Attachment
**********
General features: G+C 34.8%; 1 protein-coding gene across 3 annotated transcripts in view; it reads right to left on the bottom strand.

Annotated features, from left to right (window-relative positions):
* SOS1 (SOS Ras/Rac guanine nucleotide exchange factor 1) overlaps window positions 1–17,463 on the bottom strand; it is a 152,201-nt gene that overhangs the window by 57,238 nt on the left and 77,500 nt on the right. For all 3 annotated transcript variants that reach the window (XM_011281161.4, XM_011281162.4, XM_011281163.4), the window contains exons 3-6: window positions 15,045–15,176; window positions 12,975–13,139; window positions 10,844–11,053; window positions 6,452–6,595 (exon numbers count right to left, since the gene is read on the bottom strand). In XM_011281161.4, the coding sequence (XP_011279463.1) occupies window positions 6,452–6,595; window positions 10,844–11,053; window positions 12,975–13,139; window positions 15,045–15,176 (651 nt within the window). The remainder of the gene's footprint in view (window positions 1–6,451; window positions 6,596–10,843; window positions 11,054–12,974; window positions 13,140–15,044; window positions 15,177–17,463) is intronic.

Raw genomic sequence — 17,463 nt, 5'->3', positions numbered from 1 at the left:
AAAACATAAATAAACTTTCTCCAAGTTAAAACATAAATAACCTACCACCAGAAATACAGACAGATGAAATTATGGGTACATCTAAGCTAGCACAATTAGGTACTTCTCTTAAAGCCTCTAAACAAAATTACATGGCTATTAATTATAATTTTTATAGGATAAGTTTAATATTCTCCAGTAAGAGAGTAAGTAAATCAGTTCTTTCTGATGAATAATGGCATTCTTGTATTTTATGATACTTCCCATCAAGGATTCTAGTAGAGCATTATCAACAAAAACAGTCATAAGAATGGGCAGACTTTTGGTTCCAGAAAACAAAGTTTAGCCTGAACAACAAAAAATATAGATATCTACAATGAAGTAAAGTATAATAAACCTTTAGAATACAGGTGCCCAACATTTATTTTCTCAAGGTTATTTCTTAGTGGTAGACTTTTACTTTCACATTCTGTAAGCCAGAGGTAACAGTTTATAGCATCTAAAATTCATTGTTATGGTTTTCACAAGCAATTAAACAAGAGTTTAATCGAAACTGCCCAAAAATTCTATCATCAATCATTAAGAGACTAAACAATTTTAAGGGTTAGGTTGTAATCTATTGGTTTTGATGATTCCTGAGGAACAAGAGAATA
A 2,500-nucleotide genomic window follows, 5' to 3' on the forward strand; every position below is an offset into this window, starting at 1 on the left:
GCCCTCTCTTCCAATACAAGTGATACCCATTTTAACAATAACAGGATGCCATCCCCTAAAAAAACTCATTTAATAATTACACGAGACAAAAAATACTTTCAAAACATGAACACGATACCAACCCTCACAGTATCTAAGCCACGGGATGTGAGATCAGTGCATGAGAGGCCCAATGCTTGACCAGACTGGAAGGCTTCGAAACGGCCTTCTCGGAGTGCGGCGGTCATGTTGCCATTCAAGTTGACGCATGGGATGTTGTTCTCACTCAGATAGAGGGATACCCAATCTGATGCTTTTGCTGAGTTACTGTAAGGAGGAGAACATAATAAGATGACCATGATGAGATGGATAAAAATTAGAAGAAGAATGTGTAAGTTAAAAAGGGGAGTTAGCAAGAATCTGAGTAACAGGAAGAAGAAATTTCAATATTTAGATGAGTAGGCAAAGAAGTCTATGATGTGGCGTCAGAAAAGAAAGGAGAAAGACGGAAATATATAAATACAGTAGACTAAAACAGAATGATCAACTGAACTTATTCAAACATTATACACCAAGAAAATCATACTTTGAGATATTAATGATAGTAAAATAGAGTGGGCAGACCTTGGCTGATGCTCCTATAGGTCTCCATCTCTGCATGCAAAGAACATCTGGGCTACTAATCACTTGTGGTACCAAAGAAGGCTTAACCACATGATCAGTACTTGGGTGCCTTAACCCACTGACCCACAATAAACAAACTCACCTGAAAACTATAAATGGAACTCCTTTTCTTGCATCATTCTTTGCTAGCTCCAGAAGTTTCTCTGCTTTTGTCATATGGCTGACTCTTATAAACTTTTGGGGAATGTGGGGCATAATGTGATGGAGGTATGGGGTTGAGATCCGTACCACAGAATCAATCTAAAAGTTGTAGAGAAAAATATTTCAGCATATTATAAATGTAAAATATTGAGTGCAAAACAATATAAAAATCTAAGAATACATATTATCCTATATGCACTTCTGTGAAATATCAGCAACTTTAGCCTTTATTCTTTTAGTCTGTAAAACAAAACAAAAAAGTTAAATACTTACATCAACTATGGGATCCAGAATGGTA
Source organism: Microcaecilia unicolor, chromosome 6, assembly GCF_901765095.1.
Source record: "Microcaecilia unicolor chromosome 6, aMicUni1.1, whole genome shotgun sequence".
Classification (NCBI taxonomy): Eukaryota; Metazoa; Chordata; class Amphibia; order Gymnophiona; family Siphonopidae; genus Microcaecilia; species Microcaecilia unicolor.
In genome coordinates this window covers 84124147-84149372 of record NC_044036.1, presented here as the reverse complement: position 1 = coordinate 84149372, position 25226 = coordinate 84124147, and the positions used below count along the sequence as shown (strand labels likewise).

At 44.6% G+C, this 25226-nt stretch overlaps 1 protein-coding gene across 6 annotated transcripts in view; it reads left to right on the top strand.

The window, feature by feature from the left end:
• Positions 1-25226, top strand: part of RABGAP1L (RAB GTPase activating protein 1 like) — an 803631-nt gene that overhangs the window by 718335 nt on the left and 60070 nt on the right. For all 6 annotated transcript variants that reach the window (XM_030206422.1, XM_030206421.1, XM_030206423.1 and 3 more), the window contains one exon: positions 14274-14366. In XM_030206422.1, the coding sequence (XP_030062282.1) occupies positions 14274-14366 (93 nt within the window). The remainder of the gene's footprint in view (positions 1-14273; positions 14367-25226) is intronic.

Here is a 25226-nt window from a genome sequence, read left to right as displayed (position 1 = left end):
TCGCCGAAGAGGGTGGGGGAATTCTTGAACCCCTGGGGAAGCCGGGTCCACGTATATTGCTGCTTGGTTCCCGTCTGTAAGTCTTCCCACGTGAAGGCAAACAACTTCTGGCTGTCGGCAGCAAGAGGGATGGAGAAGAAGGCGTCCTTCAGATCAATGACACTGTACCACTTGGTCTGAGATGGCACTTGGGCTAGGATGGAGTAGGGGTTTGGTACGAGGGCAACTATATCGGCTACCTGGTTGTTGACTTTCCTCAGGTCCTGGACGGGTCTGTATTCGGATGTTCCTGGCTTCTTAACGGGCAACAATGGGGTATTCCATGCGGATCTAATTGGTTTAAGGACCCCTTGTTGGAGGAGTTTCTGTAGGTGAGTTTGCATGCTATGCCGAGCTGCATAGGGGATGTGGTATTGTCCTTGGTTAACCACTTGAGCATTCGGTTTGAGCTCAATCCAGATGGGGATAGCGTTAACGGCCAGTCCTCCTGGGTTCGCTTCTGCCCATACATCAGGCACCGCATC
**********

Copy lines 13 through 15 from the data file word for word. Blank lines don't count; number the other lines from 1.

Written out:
The window, feature by feature from the left end:
• Positions 1-25226, top strand: part of RABGAP1L (RAB GTPase activating protein 1 like) — an 803631-nt gene that overhangs the window by 718335 nt on the left and 60070 nt on the right. For all 6 annotated transcript variants that reach the window (XM_030206422.1, XM_030206421.1, XM_030206423.1 and 3 more), the window contains one exon: positions 14274-14366. In XM_030206422.1, the coding sequence (XP_030062282.1) occupies positions 14274-14366 (93 nt within the window). The remainder of the gene's footprint in view (positions 1-14273; positions 14367-25226) is intronic.

Here is a 25226-nt window from a genome sequence, read left to right as displayed (position 1 = left end):